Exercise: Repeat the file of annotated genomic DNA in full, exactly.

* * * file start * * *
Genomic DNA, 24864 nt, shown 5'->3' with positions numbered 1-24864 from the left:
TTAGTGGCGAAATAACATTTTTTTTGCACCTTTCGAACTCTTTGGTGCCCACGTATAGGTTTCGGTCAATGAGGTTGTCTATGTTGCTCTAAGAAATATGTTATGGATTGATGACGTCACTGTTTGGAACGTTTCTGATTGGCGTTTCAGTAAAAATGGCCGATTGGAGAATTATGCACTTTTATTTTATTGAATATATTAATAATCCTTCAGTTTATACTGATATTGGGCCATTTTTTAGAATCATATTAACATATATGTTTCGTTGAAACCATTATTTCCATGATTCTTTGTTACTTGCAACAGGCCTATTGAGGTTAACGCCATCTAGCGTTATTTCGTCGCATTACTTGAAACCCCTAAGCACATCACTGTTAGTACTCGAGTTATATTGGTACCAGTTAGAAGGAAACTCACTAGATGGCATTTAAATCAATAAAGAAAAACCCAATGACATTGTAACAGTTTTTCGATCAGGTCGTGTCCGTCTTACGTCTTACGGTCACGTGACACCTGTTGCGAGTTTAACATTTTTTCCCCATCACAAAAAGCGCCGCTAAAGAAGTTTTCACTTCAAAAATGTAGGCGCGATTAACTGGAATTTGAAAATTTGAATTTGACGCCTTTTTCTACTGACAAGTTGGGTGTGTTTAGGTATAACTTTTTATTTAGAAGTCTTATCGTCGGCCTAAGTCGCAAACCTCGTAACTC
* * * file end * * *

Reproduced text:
Genomic DNA, 24864 nt, shown 5'->3' with positions numbered 1-24864 from the left:
TTAGTGGCGAAATAACATTTTTTTTGCACCTTTCGAACTCTTTGGTGCCCACGTATAGGTTTCGGTCAATGAGGTTGTCTATGTTGCTCTAAGAAATATGTTATGGATTGATGACGTCACTGTTTGGAACGTTTCTGATTGGCGTTTCAGTAAAAATGGCCGATTGGAGAATTATGCACTTTTATTTTATTGAATATATTAATAATCCTTCAGTTTATACTGATATTGGGCCATTTTTTAGAATCATATTAACATATATGTTTCGTTGAAACCATTATTTCCATGATTCTTTGTTACTTGCAACAGGCCTATTGAGGTTAACGCCATCTAGCGTTATTTCGTCGCATTACTTGAAACCCCTAAGCACATCACTGTTAGTACTCGAGTTATATTGGTACCAGTTAGAAGGAAACTCACTAGATGGCATTTAAATCAATAAAGAAAAACCCAATGACATTGTAACAGTTTTTCGATCAGGTCGTGTCCGTCTTACGTCTTACGGTCACGTGACACCTGTTGCGAGTTTAACATTTTTTCCCCATCACAAAAAGCGCCGCTAAAGAAGTTTTCACTTCAAAAATGTAGGCGCGATTAACTGGAATTTGAAAATTTGAATTTGACGCCTTTTTCTACTGACAAGTTGGGTGTGTTTAGGTATAACTTTTTATTTAGAAGTCTTATCGTCGGCCTAAGTCGCAAACCTCGTAACTC